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Sending EXE email attachments from a Mac

Posted on 1998-05-11
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Last Modified: 2013-12-27
Is there a way to send an .EXE file as an email attachment from Eudora Pro 3.1 on a Mac to a Windows user, so that it is not BinHexed. If I turn BinHex off in Eudora, it crashes when the attachment is sent. I have tried it with every combination. If the Windows user has the nous to un-binhex the attachment, then it is OK, but in my experience, this is not always the case. The EXE file is just a self expanding ZIP file that contains a number of files within folders. It needs to be self expanding because many Windows users do not have WinZip or PKZip (true), and Stuffit Expander for Windows truncates long file names from within the Zip file (they don't have this either).
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Question by:Pepper051198
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11 Comments
 
LVL 10

Expert Comment

by:rbr
ID: 1541737
Did you create the selfextracting exe on the Macintosh. If so this would be a Macintosh application which will never run on a a PC. Of not use uuencode and send this file to the PC.
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Author Comment

by:Pepper051198
ID: 1541738
You can't create self-extracting exe files on the Macintosh. Using UUencode does not work, and produces an error message under Windows saying that the EXE file is bad. At least using BinHex encoding, the file can be un-BinHexed with Stuffit Expander for Windows or WinZip. Any more takers?
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Expert Comment

by:tavimuni
ID: 1541739
Hi Pepper,
Did you tried to compress this file with ZipIt for mac?, and to send this .exe file with Netscape?

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Author Comment

by:Pepper051198
ID: 1541740
ZipIt for Mac cannot create self expanding archives. This can only be done with WinZip or similar under Windows. Any more suggestions....please??
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Expert Comment

by:squint
ID: 1541741
You *must* use some sort of encoding before sending the file, e-mail can only carry ASCII characters.

Eudora Pro 3.1 supports the use of uuencoding as well as Binhexing.  Most Windows E-mail clients understand uuencoding.

In the menu bar, go to Special -> Settings...  then select the uuencode option.  You can also do this within the message window.  After dragging the attachment to the message window, one of the boxes in the upper left hand corner is the encoding option box.  You can select uudecode on a per message basis with this method.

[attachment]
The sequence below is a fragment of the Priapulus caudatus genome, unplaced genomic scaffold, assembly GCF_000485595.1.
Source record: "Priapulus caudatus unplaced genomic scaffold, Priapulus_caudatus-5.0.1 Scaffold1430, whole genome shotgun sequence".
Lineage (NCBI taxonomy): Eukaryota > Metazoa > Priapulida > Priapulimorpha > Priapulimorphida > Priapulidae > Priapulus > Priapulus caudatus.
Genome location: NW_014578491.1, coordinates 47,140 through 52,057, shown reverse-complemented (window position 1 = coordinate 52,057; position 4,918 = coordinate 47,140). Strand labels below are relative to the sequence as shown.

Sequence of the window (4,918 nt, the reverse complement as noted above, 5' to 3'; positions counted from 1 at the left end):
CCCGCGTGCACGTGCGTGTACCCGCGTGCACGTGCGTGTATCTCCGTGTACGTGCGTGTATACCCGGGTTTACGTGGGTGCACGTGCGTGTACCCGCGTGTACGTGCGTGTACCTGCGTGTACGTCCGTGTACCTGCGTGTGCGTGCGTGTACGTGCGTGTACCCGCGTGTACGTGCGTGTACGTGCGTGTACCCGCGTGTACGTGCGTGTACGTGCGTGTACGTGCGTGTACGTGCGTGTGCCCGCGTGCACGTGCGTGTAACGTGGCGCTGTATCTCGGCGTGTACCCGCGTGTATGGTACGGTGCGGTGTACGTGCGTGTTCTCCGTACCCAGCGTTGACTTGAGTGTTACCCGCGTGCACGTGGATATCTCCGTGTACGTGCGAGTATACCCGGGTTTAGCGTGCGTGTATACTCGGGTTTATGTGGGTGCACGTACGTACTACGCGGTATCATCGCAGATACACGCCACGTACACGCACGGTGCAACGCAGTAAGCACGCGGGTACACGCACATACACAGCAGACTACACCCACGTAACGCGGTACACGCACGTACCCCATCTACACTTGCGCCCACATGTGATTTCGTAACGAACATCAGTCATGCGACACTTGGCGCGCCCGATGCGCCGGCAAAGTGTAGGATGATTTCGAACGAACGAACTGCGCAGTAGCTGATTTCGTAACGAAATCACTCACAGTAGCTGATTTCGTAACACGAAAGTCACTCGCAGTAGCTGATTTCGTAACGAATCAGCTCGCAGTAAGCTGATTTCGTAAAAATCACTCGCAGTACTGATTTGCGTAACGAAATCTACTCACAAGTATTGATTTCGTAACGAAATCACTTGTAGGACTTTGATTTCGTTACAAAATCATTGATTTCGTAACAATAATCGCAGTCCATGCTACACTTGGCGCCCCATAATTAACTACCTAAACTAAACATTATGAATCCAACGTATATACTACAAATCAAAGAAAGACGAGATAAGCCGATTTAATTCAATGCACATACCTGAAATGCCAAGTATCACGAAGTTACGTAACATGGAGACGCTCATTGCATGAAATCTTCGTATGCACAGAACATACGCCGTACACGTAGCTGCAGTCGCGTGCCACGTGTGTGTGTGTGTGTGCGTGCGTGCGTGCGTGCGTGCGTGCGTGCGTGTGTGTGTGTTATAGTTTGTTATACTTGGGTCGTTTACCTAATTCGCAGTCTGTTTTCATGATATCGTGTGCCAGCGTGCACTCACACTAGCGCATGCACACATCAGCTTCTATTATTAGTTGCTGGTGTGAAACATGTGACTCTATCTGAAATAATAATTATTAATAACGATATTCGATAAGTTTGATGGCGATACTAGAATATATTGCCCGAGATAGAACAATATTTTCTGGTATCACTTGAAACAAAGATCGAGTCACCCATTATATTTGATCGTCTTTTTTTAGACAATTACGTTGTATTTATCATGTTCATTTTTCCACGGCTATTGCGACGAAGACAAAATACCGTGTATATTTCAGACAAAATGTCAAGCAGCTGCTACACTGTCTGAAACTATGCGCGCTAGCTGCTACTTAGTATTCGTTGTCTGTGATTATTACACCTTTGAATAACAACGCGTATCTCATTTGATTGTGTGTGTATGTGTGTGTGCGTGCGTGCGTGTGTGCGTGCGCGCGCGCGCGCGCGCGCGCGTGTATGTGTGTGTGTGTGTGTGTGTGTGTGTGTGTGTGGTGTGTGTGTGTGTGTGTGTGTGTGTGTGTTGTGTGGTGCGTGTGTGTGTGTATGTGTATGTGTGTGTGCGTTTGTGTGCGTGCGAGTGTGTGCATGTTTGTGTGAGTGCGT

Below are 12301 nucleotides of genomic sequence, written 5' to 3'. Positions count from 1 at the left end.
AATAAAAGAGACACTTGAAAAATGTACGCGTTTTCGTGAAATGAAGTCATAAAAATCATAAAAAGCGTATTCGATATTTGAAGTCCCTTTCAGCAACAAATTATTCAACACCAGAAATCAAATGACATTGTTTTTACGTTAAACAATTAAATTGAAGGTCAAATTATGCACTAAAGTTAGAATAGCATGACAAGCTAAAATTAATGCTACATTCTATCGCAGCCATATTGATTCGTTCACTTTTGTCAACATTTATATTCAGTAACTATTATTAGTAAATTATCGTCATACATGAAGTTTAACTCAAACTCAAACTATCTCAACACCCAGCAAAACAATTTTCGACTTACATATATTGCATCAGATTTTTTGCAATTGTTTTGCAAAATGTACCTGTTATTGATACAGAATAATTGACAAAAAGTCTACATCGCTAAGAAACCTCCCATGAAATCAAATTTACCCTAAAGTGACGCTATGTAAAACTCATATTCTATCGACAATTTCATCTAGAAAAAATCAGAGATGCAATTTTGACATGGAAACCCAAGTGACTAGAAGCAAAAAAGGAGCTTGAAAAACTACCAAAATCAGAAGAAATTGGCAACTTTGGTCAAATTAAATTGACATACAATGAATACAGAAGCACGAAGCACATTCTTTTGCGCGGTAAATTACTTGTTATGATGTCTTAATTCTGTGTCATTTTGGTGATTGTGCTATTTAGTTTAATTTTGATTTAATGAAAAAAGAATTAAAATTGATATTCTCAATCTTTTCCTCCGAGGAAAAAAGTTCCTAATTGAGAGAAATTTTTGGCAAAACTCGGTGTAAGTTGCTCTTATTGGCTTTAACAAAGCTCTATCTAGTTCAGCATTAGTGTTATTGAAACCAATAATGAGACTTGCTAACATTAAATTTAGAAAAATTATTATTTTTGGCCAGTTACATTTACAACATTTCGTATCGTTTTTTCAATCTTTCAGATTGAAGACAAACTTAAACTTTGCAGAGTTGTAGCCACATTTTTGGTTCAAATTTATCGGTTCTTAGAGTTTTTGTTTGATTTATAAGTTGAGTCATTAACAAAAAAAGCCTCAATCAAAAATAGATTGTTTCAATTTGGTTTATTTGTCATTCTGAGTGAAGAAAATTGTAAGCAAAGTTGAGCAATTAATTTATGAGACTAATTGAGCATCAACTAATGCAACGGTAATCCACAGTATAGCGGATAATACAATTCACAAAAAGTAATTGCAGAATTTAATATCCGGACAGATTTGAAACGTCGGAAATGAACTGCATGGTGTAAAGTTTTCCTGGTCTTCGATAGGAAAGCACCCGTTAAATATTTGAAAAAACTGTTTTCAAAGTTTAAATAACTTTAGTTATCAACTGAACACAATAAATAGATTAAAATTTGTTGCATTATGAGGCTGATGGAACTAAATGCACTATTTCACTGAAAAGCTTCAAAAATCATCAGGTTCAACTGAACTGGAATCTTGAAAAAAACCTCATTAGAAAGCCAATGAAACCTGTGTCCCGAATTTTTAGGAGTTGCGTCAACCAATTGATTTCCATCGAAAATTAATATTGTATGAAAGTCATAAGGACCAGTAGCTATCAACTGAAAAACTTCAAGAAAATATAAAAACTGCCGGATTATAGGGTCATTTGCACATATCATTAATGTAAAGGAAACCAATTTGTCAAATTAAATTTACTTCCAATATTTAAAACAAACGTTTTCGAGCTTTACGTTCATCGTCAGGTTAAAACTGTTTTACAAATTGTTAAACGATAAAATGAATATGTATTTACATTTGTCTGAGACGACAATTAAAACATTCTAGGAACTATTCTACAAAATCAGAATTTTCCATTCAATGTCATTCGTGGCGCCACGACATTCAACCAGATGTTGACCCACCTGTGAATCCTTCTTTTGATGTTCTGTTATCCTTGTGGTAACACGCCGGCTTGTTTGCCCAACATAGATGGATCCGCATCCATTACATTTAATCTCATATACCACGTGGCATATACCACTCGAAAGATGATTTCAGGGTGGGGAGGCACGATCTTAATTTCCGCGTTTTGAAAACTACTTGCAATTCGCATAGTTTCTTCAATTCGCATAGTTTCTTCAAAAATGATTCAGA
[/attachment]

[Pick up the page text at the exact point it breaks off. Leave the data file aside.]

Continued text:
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Author Comment

by:Pepper051198
ID: 1541742
This answer is the same as the first suggestion from RBR. Uuencoding and email message with an EXE attachment from Eudora Pro results in an un-usable attachment when the recipient is using Windows. What I am after is a sending method that results in the Windows user receiving a non-corrupted EXE file.
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LVL 6

Expert Comment

by:TheHub
ID: 1541743
Some users are just retarded and cannot be trained. This is not your fault. It has been my experience that the majority of windows users fall into this catagory. The workaround is to upload the file to web space and give them the url. The mentally challenged wintel users can then download the uncorrupted file. If this method fails, you have adequate proof of said retardation and must proceed to plan B.

Plan B - RTFM:
Tell the challenged user to Read The ******* Manual. This always goes over big and must, therefore, be put rather delicately. It helps to know what web browser the source of your frustration is using so you can tell them where to look for the Help file.

This is a common problem and I have not yet learned how to defend against the overwhelming urge to kill the idiot I am trying to help.

Good Luck
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Author Comment

by:Pepper051198
ID: 1541744
I suspected this already, though it's nice to have it confirmed. Surely it must be possible? How come they can download an EXE file though not receive one as an email attachment??
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Accepted Solution

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TheHub earned 70 total points
ID: 1541745
Try other email programs, Netscape Mail for example.
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Expert Comment

by:TheHub
ID: 1541746
It should be noted that MIME encoding is base64 and is done by the email application of the sender. The recipient can try to decode the MIME attatchment with a base64 decoder (there are several subtle differences among the various encoding schemes). The reason that I originally suggested to put the file on web space is that the files live in ascii or raw formats only on the web server. Since there are no differences in ascii or raw formats (everyone follows the standard) there is no decoding fiasco as with the MIME format (which is not as well entrenched as a standard).
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Author Comment

by:Pepper051198
ID: 1541747
Sending from Netscape mail seems to be the answer, for both .EXE and .ZIP file attachments. Thanks to The Hub!
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